The healthy Bottlebrush  outside 3 Derby Street Camperdown.

The healthy Small leaf lilly pilly outside 7 Derby Street Camperdown

The worst part of the footpath outside 7 Derby Street. You can also see an NBN channel.

Inner West Council – Marrickville have given notice that they intend to remove 4 trees in Camperdown.

Tree number 1:  A Bottlebrush (Callistemon viminalis ) outside 3 Derby Street Camperdown.

Tree number 2:  A Small leaf lilly pilly (Syzygium species) outside 7 Derby Street Camperdown.

The footpath is narrow & has two small, but healthy trees.   I was amazed that council even notified the community of their proposed removal because they appear to be under 5-metres.

I have noticed that people tend to walk with their dog down the road of this quiet back street rather than along the footpath.   If a car does come down Derby Street, it is easy to get off the road.

To lose both these trees to replace a footpath does not seem necessary to me.  I am pretty certain that the footpath can be replaced while keeping the trees.  To replace only one of these trees in this location is another loss despite the proposed planting of a spotted gum on O’Dea Reserve around the corner.  I am not a fan of removing trees from one location to plant in another.   If there is room to plant a Spotted gum in O-dead Reserve, Council should do it anyway.

Derby Street will be down one tree.  I think Council should be looking to find more planting places for street trees, not reducing them.

Then there is the issue of new tree plantings failing to survive & if the new tree does survive, the years it will take before it produces amenity & benefits.  Currently, the two healthy trees provide both amenity & benefits.

Neither tree had a Notification of Removal sign on them.

Tree number 3:  A Weeping fig (Ficus benjamina) outside 2 Ross Street Camperdown.  I first saw the Weeping fig in 2011 when I posted about O’Dea Reserve.  Even then I was surprised this tree was allowed to remain in this position because it was causing significant issues with the footpath.  Now it has moved on to damaging the brick fence.  I highly doubt this tree was planted by Council.  Weeping figs are sold as lush pot plants & many people decide they would be good to put in the ground.  The problem is that this tree has very strong roots & can grow into a large tree.  I think it should be removed.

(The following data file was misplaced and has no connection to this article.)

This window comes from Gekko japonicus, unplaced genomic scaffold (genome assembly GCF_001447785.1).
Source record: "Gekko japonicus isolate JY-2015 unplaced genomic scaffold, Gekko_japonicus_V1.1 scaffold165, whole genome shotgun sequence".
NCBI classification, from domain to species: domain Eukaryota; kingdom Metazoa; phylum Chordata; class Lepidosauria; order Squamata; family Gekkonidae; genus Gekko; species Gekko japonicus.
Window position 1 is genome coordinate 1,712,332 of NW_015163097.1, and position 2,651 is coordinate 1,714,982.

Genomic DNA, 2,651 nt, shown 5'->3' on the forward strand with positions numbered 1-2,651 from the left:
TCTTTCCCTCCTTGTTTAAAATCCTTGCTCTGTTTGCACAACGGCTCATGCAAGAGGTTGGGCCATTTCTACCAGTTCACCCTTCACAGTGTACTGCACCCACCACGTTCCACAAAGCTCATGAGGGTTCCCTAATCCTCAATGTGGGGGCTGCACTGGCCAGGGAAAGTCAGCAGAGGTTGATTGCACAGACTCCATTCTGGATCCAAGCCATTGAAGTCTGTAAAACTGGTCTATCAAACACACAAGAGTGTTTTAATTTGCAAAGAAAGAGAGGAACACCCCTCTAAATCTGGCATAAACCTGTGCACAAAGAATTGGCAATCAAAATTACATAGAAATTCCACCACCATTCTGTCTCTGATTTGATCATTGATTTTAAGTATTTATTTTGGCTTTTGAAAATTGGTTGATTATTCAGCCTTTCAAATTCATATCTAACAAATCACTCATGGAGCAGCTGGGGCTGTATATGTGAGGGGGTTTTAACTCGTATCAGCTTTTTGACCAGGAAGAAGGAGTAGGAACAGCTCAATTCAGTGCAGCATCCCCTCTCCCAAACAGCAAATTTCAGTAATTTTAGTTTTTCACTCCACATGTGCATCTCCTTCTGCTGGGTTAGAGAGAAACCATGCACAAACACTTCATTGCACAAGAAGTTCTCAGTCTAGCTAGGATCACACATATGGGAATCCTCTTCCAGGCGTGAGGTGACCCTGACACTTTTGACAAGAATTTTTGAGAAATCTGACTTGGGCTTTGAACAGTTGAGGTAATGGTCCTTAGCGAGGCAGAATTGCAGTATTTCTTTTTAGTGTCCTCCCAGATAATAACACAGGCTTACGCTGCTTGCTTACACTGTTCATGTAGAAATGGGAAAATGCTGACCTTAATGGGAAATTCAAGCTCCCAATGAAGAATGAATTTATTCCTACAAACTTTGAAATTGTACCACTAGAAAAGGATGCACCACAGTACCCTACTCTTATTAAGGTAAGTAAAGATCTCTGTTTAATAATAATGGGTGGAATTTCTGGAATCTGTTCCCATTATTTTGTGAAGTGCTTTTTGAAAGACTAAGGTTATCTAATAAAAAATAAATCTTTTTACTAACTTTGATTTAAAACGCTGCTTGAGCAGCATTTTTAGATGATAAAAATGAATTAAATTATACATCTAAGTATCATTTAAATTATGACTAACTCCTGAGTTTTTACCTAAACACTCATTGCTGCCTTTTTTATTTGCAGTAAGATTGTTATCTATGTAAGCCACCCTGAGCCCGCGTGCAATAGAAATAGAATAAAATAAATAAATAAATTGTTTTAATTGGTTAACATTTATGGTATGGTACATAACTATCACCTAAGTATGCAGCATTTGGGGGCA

This tree did not have a Notification of Removal sign on it.

Tree number 4:  A Chinese hackberry (Celtis sinensis) adjacent 2A Eton Street Camperdown.   I could not find this tree.  A resident tried to help me find the address to no avail.

Council give the following reasons for wanting to remove the above trees –

  • To undertake capital footpath reconstruction and kerb extension improvement works, including replacement tree planting.
  • To remove trees that are either inappropriate species, in poor condition and/or unsustainable in the planted location.”

Council says they will replace these trees with –

  • 1  Black tea tree (Melaleuca bracteata) in road tree planting outside 7 Derby Street.
  • 1  Spotted gum (Corymbia maculata) in O’Dea Reserve.

That is 4 trees removed to be replaced with two, which is not good in my opinion.  Council do not say when they will plant them.

Black tea tree is an Australian native & is usually described as a medium sized shrub, but can reach 10-metres.  It has rough dark grey bark & produces white flowers in winter/spring/summer.  The flowers are attractive to birds, insects & butterflies.

Spotted gum is an Australian native that grows straight & tall.  It is known for its beautiful bark that shed in summer leaving behind creamy smooth bark with spots of older bark. It has dark green leaves & produces small clusters of fragrant white flowers from autumn to winter, which attract birds, bees & other insects.   It is a good tree for wildlife.

The bottom of the weeping fig in Ross Street Camperdown.  It is not too often I will say this, but this is the wrong tree for this space.

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